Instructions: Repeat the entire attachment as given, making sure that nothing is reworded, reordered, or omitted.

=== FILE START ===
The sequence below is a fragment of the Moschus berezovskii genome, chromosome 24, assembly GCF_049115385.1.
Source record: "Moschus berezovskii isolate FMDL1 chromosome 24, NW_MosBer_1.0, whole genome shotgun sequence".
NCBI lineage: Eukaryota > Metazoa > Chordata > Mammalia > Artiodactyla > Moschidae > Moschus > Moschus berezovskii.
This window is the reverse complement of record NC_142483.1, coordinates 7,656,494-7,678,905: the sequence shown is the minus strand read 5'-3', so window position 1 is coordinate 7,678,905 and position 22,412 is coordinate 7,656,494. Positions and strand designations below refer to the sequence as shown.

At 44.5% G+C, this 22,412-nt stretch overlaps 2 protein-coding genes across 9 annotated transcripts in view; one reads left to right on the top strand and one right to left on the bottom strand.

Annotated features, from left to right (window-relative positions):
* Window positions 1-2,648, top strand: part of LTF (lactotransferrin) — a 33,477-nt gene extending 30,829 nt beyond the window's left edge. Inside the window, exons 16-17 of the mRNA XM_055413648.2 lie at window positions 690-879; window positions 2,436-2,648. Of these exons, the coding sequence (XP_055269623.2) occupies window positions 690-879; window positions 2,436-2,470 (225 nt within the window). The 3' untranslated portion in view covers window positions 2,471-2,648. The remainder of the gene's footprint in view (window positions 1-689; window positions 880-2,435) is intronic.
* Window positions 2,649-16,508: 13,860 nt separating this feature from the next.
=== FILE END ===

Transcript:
The sequence below is a fragment of the Moschus berezovskii genome, chromosome 24, assembly GCF_049115385.1.
Source record: "Moschus berezovskii isolate FMDL1 chromosome 24, NW_MosBer_1.0, whole genome shotgun sequence".
NCBI lineage: Eukaryota > Metazoa > Chordata > Mammalia > Artiodactyla > Moschidae > Moschus > Moschus berezovskii.
This window is the reverse complement of record NC_142483.1, coordinates 7,656,494-7,678,905: the sequence shown is the minus strand read 5'-3', so window position 1 is coordinate 7,678,905 and position 22,412 is coordinate 7,656,494. Positions and strand designations below refer to the sequence as shown.

At 44.5% G+C, this 22,412-nt stretch overlaps 2 protein-coding genes across 9 annotated transcripts in view; one reads left to right on the top strand and one right to left on the bottom strand.

Annotated features, from left to right (window-relative positions):
* Window positions 1-2,648, top strand: part of LTF (lactotransferrin) — a 33,477-nt gene extending 30,829 nt beyond the window's left edge. Inside the window, exons 16-17 of the mRNA XM_055413648.2 lie at window positions 690-879; window positions 2,436-2,648. Of these exons, the coding sequence (XP_055269623.2) occupies window positions 690-879; window positions 2,436-2,470 (225 nt within the window). The 3' untranslated portion in view covers window positions 2,471-2,648. The remainder of the gene's footprint in view (window positions 1-689; window positions 880-2,435) is intronic.
* Window positions 2,649-16,508: 13,860 nt separating this feature from the next.